T-Bay’s bottom-6 is an utter wasteland. BJ Crombeen and Nate Thompson are the only two guys making more than a $1M and they both suck. Ryan Malone is a JM Liles-like problem with a contract worth $4.5M/year stretching through next season. Malone is 33 years old and hasn’t played a full season in five years, although he’s a competent 20-goal, 40-point player when he’s healthy. Like Liles, the Flames could keep Malone around and see if his stock improves or just buy him out next summer.
It may be harder to get a first rounder from Tampa Bay in return since they no doubt anticipate picking in the top-10. They have interesting high-end prospects in Brett Connolly, Slater Koekkoke and Adam Erne, but it remains to be seen if they are quite that desperate or not.
Detroit Red Wings
The Wings have three lines of bottom sixers currently kicking around, so although they are technically over the cap by a couple of million, they should be able to get under it by demoting 3 or 4 players.
Even then, though, the relief is minimal. No doubt they’ll want to dump at least one of those lesser player contracts in order to have a bit more flexibility. Jordan Tootoo is the most probable guy to be expendable, with Patrick Eaves coming in a close second. Tootoo makes $1.9M, which is at least $1M too much for a player of his limited abilities. He’d be another tough guy to rotate in and of out action with McGrattan and Jackman (so not very useful), but maybe the Wings would be willing to throw in a pick and prospect to take him off their hands.
Philly is also right up against things, although they can probably make it work by demoting a few bodies and then putting Chris Pronger’s ner $5M cap hit hit on LTIR. Nevertheless, with 8 guys battling for NHL time on the back-end, they may want to get rid of a guy like Andrej Meszaros who is on the last year of a deal worth $4M per.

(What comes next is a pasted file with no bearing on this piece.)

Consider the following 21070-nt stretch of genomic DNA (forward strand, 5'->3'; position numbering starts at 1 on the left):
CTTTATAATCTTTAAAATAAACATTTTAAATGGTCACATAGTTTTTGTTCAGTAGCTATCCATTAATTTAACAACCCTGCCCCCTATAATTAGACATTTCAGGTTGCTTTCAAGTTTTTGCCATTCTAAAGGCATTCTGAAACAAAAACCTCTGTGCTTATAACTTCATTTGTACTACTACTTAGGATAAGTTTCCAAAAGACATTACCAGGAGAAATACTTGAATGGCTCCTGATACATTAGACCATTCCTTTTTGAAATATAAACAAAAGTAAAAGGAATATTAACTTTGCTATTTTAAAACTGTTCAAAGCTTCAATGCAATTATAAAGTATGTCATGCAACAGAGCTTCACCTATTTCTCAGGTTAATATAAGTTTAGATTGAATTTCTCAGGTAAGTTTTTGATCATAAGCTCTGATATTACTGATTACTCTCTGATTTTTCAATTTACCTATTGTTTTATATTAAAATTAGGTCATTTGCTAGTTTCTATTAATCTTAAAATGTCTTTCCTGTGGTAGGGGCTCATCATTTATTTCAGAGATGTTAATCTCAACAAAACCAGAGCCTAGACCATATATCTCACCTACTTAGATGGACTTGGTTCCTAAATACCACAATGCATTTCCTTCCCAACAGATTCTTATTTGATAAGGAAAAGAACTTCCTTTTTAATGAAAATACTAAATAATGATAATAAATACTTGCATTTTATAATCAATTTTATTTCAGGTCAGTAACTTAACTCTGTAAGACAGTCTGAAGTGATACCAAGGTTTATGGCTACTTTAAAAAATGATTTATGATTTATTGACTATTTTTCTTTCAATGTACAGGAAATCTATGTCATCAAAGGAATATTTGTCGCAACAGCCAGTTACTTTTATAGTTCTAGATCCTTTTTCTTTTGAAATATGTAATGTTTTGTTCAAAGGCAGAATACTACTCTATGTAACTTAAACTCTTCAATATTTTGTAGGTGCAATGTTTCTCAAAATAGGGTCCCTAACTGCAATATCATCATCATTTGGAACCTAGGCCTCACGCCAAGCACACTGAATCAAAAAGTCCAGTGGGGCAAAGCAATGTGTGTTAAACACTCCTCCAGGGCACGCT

The 27 year old has struggled with injuries the last two seasons, but is a decent top-4 option when he’s in the line-up. He’s a guy the Flames could insert into their top-4 pretty easily (Wideman – Meszarso, Giordano – Brodie) and then try to flip at the deadline for some sort of return. If the Flyers throw in a pick or two to take Meszaros off their hands, Calgary could effectively "double dip" on the asset by taking him now and then flipping him in March.
St. Louis Blues
Like the Lightning, the Blues are within spitting distance of the cap, but are probably much more concerned about wiggle room and an internal budget than getting compliant.They have a lot of bottom-6 guys now that Brendan Morrow has been signed, including Sobotka, Reaves, Porter and Lapierre. Sobotka might be th eodd man out there given his pay ($1.3M), although the club has leaned on him as a tough minutes option in the past, so they may value him too much to give him away.
There’s more candidates than this, but the point is there are a lot of teams with a need to dump dollars. Feel free to suggest other options in the comments.
If the Flames can line up the more desperate clubs and play them off against each, there’s a possiblity of driving up the price of doing business. Adding a bad contract is more or less consequence-free for Calgary at this point since they have deep pockets, no expectations of winning this season and the ability to buy-out anyone they don’t want to keep around next summer.
This weekend will be a good test of the Flames executive’s abilities and competence. There will never be a better time to leverage cap space than right now, so here’s hoping they can extract something of value before Monday.